Sailing Coach To Be Sentenced In College Admissions Scandal

By Tovia Smith NPR

Former Stanford University sailing coach John Vandemoer will be sentenced in federal court in Boston on Wednesday for his connection to the college admissions scandal. In what will be the first sentence handed down in connection with the scam, prosecutors are calling for a “meaningful” sentence of 13 months in prison to rebuild faith in what they call a “rigged” system.

Vandemoer has pleaded guilty to racketeering conspiracy for agreeing to take $610,000 in bribes from wealthy parents as quid pro quo for getting their kids into the elite school.

Coaches like Vandemoer were the key to the so-called side-door that many students around the nation illicitly slipped through to get into elite colleges. Coaches on the take would use their special slots meant for star recruits and instead sell them to the highest bidders. Often that meant admitting students purporting to be champion athletes in sports they never even actually played; photos were doctored to make them look like competitors.

In Vandemoer’s case, he has admitted to agreeing to designate two students as recruits in exchange for sums of $110,000 and $500,000. (Prosecutors allege Vandemoer also took an earlier payment of $500,000 for a third student’s admission, even though a timing snafu ultimately foiled that plan.)

Vandemoer “not only deceived and defrauded” Stanford, prosecutors write in their sentencing memorandum, “but also validated a national cynicism over college admissions by helping wealthy and unscrupulous applicants enjoy an unjust advantage over those who lack deep pockets or are simply unwilling to cheat to get ahead.”

“You will never be able to truly calculate the harm done when people learn that it’s a rigged game,” says Patrick Cotter, former federal prosecutor and now defense attorney with Greensfelder in Chicago. “That’s a terrible crime on society. We’ll never know how many kids gave up trying to get into good schools saying to themselves ‘I’m not going to make the effort because some rich kid is just going to buy his way in ahead of me. So why bother?’ ”

Vandemoer’s lawyers, however, are seeking leniency, asking the judge for no time behind bars at all. They are seeking probation for the 41-year-old father of a 1-year-old and a 3-year-old. In their sentencing memorandum, defense attorneys describe Vandemoer as “fundamentally a decent family man” who “dearly regrets” his “terrible mistake” and has “worked hard to make amends.” They also argue he’s “perhaps the least culpable” of all 50 defendants in this case, since he never pocketed any money for himself; it all went to the sailing team to pay for uniforms, equipment and an assistant coach.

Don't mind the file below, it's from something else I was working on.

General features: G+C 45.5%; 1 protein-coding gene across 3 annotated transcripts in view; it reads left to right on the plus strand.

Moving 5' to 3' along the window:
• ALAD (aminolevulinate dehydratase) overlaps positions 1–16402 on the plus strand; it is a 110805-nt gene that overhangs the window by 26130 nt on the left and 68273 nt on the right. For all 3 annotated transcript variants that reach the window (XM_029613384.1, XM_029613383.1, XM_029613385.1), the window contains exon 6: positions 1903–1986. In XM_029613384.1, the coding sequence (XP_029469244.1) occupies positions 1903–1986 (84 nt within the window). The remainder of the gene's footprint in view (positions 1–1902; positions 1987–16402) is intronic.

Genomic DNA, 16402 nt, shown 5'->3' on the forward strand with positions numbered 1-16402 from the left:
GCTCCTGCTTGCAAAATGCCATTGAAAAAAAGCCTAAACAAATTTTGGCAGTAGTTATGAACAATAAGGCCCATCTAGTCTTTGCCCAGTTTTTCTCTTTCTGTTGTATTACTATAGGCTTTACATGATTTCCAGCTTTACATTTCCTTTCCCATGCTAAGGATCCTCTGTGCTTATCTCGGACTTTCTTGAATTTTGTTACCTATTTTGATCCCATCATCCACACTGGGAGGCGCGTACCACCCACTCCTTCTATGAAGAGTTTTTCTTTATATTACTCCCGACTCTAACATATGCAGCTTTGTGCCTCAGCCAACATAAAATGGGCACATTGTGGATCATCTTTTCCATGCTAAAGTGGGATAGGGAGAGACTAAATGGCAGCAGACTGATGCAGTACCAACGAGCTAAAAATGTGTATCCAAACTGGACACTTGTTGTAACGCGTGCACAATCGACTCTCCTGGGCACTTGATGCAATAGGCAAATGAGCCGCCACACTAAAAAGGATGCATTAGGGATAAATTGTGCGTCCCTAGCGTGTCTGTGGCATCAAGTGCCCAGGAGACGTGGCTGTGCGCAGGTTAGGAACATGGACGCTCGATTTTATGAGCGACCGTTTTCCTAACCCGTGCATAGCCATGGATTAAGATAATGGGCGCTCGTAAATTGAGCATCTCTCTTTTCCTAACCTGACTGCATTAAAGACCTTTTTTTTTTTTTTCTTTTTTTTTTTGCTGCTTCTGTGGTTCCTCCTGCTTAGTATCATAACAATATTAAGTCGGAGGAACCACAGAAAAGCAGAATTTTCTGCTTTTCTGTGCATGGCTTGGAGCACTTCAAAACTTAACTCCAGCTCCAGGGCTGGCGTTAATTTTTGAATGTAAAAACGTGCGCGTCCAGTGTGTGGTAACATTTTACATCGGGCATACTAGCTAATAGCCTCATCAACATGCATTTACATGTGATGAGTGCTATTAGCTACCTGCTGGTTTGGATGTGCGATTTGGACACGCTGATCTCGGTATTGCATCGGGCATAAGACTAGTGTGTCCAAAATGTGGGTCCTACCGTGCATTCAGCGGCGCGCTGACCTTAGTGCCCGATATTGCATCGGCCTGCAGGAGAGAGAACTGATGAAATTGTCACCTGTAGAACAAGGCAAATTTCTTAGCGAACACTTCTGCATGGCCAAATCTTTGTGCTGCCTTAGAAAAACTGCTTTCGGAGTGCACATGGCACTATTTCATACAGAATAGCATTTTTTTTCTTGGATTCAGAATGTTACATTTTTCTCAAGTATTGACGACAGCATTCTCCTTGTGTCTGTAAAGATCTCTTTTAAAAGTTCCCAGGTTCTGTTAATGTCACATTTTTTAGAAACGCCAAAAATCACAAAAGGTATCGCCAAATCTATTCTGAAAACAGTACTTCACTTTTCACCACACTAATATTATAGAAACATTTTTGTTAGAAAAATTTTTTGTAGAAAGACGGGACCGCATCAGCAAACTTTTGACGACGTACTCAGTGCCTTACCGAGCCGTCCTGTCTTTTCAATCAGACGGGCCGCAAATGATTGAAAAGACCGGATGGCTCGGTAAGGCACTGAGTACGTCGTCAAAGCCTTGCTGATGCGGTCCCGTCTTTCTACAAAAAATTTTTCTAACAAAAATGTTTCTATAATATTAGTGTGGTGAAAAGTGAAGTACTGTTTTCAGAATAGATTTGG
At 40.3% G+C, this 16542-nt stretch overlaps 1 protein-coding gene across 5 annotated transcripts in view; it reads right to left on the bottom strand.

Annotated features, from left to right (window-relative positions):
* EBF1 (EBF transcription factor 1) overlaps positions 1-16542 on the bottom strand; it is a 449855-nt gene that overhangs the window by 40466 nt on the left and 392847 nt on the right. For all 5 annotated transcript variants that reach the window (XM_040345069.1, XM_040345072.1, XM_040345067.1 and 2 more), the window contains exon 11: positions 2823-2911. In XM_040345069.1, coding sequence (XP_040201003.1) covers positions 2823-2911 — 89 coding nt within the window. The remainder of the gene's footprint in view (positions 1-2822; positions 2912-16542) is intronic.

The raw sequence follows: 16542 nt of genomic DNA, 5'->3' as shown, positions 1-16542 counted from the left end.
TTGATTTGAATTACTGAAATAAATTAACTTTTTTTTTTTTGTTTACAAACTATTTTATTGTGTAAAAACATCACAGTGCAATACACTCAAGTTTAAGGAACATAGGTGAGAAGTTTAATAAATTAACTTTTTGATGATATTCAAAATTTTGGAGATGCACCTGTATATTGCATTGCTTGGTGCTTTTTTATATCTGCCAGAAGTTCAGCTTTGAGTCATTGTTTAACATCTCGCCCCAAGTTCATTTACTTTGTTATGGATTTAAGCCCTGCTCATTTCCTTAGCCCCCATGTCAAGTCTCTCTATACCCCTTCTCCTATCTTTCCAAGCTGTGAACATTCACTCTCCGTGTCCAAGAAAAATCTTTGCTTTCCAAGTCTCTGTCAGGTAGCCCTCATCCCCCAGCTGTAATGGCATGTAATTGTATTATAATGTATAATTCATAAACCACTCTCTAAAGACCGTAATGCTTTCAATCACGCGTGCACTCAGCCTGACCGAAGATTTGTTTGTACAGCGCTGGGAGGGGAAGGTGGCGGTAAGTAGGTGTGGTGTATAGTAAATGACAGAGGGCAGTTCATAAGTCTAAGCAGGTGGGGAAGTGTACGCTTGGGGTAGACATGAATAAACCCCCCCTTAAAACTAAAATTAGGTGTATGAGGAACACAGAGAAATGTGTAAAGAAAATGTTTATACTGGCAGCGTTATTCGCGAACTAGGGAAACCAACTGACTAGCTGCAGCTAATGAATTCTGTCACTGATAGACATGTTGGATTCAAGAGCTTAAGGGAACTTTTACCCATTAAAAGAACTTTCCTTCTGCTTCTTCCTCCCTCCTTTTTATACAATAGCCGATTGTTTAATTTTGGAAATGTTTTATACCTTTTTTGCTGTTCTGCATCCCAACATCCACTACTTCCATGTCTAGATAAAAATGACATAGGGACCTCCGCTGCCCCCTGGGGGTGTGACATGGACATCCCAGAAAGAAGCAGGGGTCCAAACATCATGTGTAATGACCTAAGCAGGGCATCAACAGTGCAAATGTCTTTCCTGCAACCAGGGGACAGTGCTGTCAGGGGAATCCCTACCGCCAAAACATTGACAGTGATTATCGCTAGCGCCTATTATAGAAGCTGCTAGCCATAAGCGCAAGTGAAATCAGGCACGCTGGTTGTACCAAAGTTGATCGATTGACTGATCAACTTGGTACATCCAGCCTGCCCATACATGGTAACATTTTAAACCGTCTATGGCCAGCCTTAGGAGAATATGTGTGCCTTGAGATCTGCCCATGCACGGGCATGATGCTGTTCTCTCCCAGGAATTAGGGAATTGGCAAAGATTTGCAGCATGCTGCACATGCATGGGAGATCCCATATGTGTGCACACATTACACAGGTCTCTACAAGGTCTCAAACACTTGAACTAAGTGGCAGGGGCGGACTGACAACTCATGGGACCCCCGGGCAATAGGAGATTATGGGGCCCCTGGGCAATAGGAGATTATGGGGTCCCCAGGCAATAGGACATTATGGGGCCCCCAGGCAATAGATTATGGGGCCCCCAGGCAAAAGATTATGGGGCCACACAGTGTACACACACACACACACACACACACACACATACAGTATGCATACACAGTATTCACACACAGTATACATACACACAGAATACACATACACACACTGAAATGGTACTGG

“Vandemoer’s intent, while misguided, was to help the sailing program he loved,” his lawyers write. And besides, they add, no student ever actually got into Stanford because of Vandemoer. Two students opted to go elsewhere and the third student, who was too late to be recruited, applied and got in through the normal process, but was kicked out this year, after Stanford learned that her resume contained false information.

Vandemoer’s lawyers have also sent the judge some 30 letters from family, friends and supporters, including former students and colleagues, extolling Vandemoer’s character.

“Honesty and integrity were more important [to Vandemoer] than victory,” wrote one parent.

“He’s known as a straight shooter; one who adheres to the rules closely,” said an attorney who has worked with Vandemoer in community sailing.

But former prosecutor Cotter says he doesn’t think Vandemoer is likely to get off with probation only.

Defense attorneys are “sailing into a headwind,” he says. “You know, if it was put up to a vote the public would probably send all these people to jail for 20 years.”

Indeed, many across the nation have been outraged as prosecutors revealed the brazen scam that also involved cheating on students’ SAT and ACT entrance exams. The government has amassed a mountain of damning evidence, including emails, wiretapped phone conversations and financial records, implicating coaches, parents, middlemen, test proctors and test takers. The mastermind, Rick Singer, has pleaded guilty to three counts of racketeering conspiracy and one count of obstruction of justice for taking some $25 million in fake donations. That could mean 65 years in prison. But Singer is hoping his sentence will be much lighter because he has been cooperating with the government to build cases against others.

More than a dozen parents have already pleaded guilty, including actress Felicity Huffman, who expressed “deep regret and shame.”

Another, New York attorney Gordon Caplan, choked up publicly, when he said he was “really sorry to my daughter who I love more than anything in the world, who knew nothing about this” and also to “all the other kids who are in the college admissions process and to all the parents who are helping them and supporting them.”

But nearly 20 parents, including actress Lori Loughlin, have dug in their heels and are fighting the charges. Attorney Martin Weinberg represents two defendants who have pleaded not guilty and say they’re looking forward to a trial to prove they did nothing wrong.

“Donations that are made on an everyday basis by parents of students to universities, we contend were not bribes, but were instead donations,” Weinberg says.

Meanwhile, Stanford says it wants nothing to do with that money, no matter what anyone calls it. The school says it considers the money tainted and is planning to redirect it “for the public good.” The school did not weigh in on how much time Vandemoer deserves when he’s sentenced.

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